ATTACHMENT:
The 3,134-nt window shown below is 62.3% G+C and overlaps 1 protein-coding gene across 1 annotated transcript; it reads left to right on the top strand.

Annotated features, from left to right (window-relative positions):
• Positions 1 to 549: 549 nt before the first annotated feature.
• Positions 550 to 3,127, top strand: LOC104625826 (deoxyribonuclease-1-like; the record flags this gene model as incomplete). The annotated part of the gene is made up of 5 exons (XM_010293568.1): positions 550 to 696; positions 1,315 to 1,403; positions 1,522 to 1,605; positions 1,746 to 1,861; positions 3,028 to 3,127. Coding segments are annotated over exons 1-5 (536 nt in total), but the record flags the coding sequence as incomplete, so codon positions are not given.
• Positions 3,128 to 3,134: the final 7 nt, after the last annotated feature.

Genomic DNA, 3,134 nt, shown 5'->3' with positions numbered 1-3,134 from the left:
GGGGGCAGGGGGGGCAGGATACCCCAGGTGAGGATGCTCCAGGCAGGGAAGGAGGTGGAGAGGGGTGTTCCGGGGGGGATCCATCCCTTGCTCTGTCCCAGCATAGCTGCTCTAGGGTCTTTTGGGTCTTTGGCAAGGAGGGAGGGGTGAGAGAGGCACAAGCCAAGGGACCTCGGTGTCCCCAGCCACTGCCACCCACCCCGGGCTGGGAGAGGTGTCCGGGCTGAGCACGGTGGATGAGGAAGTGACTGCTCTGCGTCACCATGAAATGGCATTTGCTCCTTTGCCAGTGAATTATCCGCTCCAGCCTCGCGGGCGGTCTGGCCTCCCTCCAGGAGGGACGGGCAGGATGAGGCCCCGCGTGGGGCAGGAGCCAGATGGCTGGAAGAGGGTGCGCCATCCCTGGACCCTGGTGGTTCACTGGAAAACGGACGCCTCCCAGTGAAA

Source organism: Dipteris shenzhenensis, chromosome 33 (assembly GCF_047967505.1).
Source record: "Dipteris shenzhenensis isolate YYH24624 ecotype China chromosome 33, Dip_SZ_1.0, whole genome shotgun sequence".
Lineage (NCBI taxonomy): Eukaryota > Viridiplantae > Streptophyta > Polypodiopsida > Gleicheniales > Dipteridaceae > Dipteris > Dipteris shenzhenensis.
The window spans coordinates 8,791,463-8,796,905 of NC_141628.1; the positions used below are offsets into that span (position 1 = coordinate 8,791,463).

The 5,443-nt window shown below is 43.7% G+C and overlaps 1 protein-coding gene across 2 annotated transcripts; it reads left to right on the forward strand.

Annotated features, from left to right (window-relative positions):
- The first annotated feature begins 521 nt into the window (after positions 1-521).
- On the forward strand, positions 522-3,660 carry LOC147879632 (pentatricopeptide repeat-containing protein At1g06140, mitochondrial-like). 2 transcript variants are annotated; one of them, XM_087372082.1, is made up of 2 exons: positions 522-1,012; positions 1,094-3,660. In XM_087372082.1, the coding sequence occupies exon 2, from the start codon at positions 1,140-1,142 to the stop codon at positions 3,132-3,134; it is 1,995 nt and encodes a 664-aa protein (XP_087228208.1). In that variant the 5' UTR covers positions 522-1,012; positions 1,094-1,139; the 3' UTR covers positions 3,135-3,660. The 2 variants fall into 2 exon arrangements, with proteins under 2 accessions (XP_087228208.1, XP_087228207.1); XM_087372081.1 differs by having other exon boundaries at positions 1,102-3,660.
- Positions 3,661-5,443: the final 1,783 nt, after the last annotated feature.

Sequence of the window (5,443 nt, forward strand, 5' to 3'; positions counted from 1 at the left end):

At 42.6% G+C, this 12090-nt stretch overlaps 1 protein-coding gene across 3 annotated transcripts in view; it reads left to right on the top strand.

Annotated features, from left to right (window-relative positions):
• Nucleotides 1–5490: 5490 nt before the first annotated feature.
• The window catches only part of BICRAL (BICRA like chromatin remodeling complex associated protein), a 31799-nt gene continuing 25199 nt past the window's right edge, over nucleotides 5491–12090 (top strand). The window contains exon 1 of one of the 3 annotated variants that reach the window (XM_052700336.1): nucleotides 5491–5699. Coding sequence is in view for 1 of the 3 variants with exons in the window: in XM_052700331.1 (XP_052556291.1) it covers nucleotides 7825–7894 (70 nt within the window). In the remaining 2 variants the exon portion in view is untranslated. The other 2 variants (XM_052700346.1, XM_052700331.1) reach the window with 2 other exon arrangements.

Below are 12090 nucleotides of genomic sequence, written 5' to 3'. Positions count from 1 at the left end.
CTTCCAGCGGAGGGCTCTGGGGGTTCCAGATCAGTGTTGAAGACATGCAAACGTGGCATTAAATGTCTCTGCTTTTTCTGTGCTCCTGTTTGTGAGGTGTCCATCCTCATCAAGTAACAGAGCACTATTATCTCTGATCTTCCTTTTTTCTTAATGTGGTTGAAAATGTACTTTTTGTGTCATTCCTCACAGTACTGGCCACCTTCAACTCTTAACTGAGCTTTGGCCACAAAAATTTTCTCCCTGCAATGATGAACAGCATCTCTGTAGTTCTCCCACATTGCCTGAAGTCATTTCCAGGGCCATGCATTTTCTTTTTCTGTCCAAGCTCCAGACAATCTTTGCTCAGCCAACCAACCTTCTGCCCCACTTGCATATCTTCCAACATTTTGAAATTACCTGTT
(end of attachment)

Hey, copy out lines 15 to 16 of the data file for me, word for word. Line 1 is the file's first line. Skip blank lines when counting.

- On the forward strand, positions 522-3,660 carry LOC147879632 (pentatricopeptide repeat-containing protein At1g06140, mitochondrial-like). 2 transcript variants are annotated; one of them, XM_087372082.1, is made up of 2 exons: positions 522-1,012; positions 1,094-3,660. In XM_087372082.1, the coding sequence occupies exon 2, from the start codon at positions 1,140-1,142 to the stop codon at positions 3,132-3,134; it is 1,995 nt and encodes a 664-aa protein (XP_087228208.1). In that variant the 5' UTR covers positions 522-1,012; positions 1,094-1,139; the 3' UTR covers positions 3,135-3,660. The 2 variants fall into 2 exon arrangements, with proteins under 2 accessions (XP_087228208.1, XP_087228207.1); XM_087372081.1 differs by having other exon boundaries at positions 1,102-3,660.
- Positions 3,661-5,443: the final 1,783 nt, after the last annotated feature.